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January 19, 2012

Great Sight-Cast Fisheries

Five pulse-pounding sight-cast spots guaranteed to rock your world, plus some reader favorites

South Georgia
Surface Surprise!

Double-digit shots at tripletail off the southern Georgia coast

When water temperatures warm to the mid60s each spring, a special type of fever afflicts my household. For lack of a formal diagnosis, let’s call it tripletail mania. Thankfully, this illness is confined to south coastal Georgia — or else it could spread with frightening consequences.

Tripletail flock to the shallow waters off Jekyll Island, Georgia, generally from April through July. But they don’t visit the usual haunts like crab pots, buoys or markers. They rise — at nonspecific times — and lie flat at the surface, where cautious anglers can see them and cast live baits.

Some days, anglers spot more than 60 fish — ranging in size from a pound or two to more than 20 — cast to half of those and catch perhaps half again. Capt. Greg Hildreth sight-fishes these tripletail each season, finding them close to the beach on high tide and as far as two to three miles out on the low.

His tackle: 7-foot All-Star ASR redfish or Penn Legion rods with Penn Battle 2000 reels, 20-pound SpiderWire Invisibraid and 25-pound Stren fluorocarbon leader in the tannic color. He rigs a live shrimp on a Mustad No. 4 Kahle hook about 15 inches below a Pradco Paradise Popper float. Anglers are maneuvered to intercept swimming fish, and cast ahead and past the school, gently reeling the bait to the fish.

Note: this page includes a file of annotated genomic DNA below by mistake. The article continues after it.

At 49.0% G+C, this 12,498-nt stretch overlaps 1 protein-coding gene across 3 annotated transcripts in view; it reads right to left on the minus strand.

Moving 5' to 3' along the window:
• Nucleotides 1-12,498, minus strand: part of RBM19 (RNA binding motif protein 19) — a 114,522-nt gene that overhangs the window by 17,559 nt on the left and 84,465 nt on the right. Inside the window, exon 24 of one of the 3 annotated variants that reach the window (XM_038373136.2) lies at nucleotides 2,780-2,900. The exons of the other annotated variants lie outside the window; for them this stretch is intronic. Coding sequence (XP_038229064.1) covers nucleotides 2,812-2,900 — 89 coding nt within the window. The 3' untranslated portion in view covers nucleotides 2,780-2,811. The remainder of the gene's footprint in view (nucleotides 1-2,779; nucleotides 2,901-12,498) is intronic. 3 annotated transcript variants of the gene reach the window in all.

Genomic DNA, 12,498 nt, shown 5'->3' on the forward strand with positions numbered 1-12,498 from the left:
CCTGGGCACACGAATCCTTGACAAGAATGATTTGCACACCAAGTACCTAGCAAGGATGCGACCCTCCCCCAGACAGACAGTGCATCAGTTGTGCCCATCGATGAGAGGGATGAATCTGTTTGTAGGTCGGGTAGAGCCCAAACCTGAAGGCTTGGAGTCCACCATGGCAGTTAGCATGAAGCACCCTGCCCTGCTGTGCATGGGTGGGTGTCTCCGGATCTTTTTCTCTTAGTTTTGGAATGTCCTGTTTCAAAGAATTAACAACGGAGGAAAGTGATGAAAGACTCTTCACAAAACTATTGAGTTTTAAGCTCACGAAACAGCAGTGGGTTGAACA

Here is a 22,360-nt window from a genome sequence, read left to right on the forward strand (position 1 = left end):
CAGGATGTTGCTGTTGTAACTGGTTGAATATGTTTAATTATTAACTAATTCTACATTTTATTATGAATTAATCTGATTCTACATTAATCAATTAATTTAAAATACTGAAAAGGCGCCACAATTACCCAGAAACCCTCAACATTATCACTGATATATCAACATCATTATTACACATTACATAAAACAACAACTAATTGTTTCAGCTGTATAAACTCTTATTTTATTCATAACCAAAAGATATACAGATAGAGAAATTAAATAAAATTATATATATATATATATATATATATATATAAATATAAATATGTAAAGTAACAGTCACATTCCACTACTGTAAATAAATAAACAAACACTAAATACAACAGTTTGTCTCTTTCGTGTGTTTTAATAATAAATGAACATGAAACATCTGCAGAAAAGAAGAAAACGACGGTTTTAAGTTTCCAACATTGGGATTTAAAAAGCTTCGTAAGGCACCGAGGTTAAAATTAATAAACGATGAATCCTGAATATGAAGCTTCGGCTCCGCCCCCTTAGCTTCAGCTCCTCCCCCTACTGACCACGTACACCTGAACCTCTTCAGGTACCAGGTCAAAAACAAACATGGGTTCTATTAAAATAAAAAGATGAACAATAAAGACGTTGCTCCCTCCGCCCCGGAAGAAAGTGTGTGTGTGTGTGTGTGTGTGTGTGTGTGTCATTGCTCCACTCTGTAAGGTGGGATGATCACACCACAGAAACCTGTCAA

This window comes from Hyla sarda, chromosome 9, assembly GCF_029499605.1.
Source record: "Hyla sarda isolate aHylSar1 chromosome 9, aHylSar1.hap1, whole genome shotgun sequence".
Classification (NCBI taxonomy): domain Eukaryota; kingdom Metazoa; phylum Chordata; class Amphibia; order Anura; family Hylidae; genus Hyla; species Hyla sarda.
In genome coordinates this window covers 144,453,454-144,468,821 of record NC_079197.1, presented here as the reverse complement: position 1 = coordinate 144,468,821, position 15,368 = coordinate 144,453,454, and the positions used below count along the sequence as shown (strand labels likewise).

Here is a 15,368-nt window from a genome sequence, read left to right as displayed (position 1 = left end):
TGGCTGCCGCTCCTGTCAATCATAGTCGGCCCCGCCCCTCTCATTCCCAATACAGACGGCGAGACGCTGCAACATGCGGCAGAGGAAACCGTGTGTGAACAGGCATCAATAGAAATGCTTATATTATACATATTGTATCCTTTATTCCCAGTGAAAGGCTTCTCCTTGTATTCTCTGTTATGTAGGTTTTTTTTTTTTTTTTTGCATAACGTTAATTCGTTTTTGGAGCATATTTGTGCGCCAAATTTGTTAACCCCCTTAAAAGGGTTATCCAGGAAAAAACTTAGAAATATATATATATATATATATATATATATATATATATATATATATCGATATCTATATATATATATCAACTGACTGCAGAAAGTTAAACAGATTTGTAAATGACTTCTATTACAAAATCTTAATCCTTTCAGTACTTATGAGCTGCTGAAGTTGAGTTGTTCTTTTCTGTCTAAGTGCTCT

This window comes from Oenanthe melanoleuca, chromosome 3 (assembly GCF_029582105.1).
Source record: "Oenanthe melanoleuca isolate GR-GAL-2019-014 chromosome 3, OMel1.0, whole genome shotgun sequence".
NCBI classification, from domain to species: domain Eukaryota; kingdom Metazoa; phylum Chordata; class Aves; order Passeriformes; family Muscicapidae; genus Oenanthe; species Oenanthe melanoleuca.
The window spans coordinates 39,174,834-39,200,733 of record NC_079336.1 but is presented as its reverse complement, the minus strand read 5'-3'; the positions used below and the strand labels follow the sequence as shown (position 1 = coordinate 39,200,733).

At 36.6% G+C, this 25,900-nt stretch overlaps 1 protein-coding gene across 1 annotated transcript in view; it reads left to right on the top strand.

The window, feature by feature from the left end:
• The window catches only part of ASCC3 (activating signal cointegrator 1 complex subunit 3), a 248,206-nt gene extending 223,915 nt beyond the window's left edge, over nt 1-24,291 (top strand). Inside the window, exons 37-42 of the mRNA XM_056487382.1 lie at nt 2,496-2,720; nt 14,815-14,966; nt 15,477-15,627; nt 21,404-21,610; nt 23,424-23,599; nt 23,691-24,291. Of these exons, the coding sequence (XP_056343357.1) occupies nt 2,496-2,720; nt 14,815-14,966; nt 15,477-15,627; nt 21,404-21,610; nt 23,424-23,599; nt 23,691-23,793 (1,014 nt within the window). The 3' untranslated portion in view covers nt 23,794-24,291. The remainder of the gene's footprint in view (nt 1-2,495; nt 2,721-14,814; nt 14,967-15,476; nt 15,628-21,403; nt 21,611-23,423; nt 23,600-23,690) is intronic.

Georgia anglers may keep two tripletail a day that measure more than 18 inches. But Hildreth and others frequently tag and release fish for the state’s Coastal Resources Division. Conventional- and sonic-tagging studies have found that Georgia’s spring and summer tripletail winter in Florida, as far south as Jupiter Inlet. One fish, caught and sonic-tagged near Savannah in 2010, also returned to the same estuary the following year.

A two-year study focusing ­specifically on the Jekyll tripletail revealed that those fish are not actively spawning while off the beach. However, many showed signs that they might be in a prespawn or temporary-staging phase.

The research has not yet provided Georgia with ­abundant data, though Hildreth and others say they’ve seen fewer tripletail during the past two seasons. Cold winters might have affected the species throughout its range. Still other anglers theorize the fish just might be catching on — not what tripletail maniacs want to hear, especially when the fever strikes. — Chris Woodward

The Skinny

Location: Jekyll Island, Georgia
Prime Time: May and June
Tackle: 7-foot medium-heavy spinning rods, reels spooled with 20-pound braid, 25-pound leader, popping corks/floats, Kahle hooks and live shrimp, D.O.A.s or Gulp! shrimp


Capt. Greg Hildreth
St. Simons Island, Georgia

Capt. Jay Childers
St. Simons Island, Georgia

Capt. Mike Duckworth
St. Simons Island, Georgia

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